Bharatiya Janata Party’s Taranjit Sandhu to seek technical, medical assistance from abroad to set up drug rehabilitation centre in Amritsar


Taranjit Singh Sandhu, former Indian Ambassador to the US and Bharatiya Janata Party's Amritsar Lok Sabha seat candidate, addresses the media in Amritsar.

Former Indian Ambassador to the US and Bharatiya Janata Party candidate for Amritsar Lok Sabha seat Taranjit Singh Sandhu addresses the media in Amritsar. File photo | AFP

Taranjit Singh Sandhu, a former Indian ambassador to the US, is running for the Amritsar Lok Sabha constituency from the Bharatiya Janata Party (BJP). In an interview with TNIE’s Harpreet Bajwa, Sandhu stressed that setting up start-ups can reduce the brain drain from Punjab, especially Amritsar.

The former special envoy also pointed to multiple fronts to tackle the drug problem, including NIA and NCB investigations, use of lasers to curb drone smuggling, construction of rehabilitation centers with international aid, and creation of employment opportunities to prevent youth relapse. He emphasized the need for a proactive approach. To drugs.

excerpt…

Why did you decide to jump into the political scene from Amritsar and contest the Lok Sabha elections?

I myself did not decide to jump into the political arena. I spent his 36 years in public office, and I believe that politics is also a means of serving the people. My basic goal is the development of Amritsar. I am focusing on Amritsar, but if you look around Amritsar you will see the problems plaguing the city and its people. There is an urgent need to focus on developmental issues here.

What issues will you poll on, what are your priorities, and do you have a vision document?

Amritsar faces serious security challenges, a worsening drug problem and sanitation issues, including mixed sewage and water, which pose serious health risks. Many areas have polluted drains and garbage dumps, which exacerbate the problem.

Low productivity, low incomes and low employment plague both the commercial and agricultural sectors, and I want to address those issues. Regarding law and order, it falls under the jurisdiction of the states, but we will continue to demand that the state governments fulfill their responsibilities. If I am elected and Prime Minister Modi’s government is re-elected at the Center, there is a constitutional mechanism to compel state governments to act.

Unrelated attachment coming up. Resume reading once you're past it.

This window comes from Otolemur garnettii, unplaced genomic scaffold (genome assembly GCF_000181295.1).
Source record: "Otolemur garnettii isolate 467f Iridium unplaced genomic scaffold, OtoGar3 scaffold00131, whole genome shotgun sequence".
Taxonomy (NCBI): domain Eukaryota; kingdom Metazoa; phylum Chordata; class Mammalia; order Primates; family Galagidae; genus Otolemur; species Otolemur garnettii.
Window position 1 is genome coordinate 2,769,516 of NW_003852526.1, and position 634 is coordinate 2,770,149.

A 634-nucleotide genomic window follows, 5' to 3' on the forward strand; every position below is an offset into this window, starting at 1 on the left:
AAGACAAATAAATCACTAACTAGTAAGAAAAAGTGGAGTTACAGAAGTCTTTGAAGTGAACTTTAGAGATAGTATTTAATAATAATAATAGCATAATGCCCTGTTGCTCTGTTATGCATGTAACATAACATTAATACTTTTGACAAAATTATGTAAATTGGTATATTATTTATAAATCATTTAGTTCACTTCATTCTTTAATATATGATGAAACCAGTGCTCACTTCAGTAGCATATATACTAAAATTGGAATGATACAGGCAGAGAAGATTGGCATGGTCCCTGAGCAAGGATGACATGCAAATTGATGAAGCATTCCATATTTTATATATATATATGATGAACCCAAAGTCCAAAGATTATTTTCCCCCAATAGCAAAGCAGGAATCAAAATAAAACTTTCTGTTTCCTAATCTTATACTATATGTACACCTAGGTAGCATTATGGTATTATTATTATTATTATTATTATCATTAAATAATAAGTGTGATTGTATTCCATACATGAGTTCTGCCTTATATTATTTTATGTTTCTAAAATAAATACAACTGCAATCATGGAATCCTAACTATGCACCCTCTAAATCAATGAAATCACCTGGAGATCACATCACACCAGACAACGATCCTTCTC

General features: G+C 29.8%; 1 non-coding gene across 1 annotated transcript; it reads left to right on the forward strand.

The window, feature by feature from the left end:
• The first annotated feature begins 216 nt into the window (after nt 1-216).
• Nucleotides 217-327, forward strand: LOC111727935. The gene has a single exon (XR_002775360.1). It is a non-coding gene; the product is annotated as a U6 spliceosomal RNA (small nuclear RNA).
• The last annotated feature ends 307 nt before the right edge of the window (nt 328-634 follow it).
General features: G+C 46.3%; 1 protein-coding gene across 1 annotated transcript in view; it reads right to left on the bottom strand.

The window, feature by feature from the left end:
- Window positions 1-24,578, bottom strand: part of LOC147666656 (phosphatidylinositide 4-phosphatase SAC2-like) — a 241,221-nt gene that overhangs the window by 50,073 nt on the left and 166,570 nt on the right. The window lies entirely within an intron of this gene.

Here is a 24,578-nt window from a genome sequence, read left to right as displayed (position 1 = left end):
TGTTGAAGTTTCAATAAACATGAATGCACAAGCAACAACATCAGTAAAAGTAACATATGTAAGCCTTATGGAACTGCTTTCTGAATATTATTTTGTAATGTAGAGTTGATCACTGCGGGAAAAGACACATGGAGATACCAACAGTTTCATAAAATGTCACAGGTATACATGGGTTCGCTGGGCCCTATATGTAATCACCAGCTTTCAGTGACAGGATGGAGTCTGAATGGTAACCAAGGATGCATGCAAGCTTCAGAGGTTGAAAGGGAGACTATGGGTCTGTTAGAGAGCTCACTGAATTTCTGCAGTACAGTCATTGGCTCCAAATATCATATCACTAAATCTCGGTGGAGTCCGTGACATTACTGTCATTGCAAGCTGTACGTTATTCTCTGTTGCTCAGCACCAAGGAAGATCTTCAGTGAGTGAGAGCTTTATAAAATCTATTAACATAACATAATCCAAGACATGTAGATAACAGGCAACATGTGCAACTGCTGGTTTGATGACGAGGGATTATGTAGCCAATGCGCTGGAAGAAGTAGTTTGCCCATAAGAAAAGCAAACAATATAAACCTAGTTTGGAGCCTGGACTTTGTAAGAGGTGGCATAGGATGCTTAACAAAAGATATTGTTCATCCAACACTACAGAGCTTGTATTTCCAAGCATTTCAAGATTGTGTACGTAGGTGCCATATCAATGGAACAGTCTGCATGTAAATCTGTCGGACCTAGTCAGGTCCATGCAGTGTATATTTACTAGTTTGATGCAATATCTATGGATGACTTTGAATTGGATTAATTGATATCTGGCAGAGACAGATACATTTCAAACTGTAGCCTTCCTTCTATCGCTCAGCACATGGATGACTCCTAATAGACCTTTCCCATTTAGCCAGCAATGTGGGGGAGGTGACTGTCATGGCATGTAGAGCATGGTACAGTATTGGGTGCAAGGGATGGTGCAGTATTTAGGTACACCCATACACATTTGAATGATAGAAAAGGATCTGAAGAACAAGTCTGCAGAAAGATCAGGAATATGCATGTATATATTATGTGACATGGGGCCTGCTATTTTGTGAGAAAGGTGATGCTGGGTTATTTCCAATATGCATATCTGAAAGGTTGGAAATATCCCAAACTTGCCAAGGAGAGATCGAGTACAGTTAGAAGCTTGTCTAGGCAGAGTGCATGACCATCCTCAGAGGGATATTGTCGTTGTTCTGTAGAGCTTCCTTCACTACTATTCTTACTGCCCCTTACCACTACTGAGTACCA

Drugs and unemployment are two big problems in the area. How would you address them?

Regarding drugs, investigation by NIA and NCB is required. Then, on the smuggling part, there’s new technology that uses lasers to suppress drug smuggling drones. The other is the rehabilitation of drug addicts, and for this we need to build a rehabilitation center here, for which we will receive technical and medical assistance from abroad.

Most importantly, the medicines provided by the state government are pills sold in black, so the medicines that are successful all over the world are important. Children use them and then turn to drugs. The two medicines that are successful in the US are nasal sprays and vaccines. The Indian American community in the US, on my recommendation, has already bought them and sent them to Amritsar for free. We need to be aware of this and focus on best practices.

Thirdly, we need to create employment opportunities for our youth as we need to harness their energy in a positive way. If they have no other option, there is a high chance that they will revert back to drugs. There are two ways to tackle the unemployment problem – short term and long term. The short term way is very clear. Amritsar has huge potential, especially in terms of increasing flight routes to improve connectivity and strengthening cargo facilities. Currently, the cargo facilities at Amritsar airport are only utilised at 20 per cent capacity. Expanding these facilities is essential for exporting industrial and agricultural products to Middle Eastern countries like UAE, Saudi Arabia and Dubai, which have shown great interest in products from this region. Private companies have a collection centre in Mohali and are therefore interested in transporting their products from here. We manufacture wool, sukaf, phulkari, bras and handicrafts. So, many start-ups can be set up and sell these products.